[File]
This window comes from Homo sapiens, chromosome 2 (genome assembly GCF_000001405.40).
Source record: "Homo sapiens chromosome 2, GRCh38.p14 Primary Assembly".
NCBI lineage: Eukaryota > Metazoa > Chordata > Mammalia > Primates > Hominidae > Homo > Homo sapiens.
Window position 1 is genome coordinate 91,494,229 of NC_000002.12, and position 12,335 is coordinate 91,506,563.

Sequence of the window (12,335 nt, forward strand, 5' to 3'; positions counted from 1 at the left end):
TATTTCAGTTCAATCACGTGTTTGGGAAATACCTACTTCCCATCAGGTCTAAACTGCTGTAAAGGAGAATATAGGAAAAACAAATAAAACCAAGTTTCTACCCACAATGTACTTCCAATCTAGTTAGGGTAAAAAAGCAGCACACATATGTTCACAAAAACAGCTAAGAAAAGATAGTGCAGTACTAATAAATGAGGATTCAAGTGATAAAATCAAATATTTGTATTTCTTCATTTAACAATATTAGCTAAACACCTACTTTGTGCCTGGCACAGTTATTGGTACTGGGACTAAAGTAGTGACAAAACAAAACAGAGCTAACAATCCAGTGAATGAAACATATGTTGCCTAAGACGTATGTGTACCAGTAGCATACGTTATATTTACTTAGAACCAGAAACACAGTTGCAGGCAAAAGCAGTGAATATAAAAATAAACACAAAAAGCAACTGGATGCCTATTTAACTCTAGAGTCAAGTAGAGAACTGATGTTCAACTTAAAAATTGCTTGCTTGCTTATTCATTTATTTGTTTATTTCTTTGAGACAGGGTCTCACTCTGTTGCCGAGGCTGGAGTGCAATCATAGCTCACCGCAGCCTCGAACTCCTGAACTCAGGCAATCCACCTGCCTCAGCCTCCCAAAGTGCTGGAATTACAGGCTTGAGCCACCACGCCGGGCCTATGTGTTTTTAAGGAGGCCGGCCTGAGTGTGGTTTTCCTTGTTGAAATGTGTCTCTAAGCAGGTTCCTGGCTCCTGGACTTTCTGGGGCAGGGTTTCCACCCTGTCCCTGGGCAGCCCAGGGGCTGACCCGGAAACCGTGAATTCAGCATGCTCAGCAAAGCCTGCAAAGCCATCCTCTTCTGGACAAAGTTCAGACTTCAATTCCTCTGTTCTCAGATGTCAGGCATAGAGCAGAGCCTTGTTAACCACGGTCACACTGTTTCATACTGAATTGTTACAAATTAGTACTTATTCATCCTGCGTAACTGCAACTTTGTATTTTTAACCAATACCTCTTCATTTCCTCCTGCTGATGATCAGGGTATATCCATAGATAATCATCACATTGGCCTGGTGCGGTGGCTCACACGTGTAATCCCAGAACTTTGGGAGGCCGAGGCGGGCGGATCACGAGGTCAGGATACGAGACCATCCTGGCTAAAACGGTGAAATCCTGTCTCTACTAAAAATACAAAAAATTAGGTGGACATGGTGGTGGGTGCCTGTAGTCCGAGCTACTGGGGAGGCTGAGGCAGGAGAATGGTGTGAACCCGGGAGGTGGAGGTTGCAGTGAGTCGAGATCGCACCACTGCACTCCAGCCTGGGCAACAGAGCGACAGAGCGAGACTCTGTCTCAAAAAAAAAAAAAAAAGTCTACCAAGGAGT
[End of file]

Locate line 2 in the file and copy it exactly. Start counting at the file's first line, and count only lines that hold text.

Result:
Source record: "Homo sapiens chromosome 2, GRCh38.p14 Primary Assembly".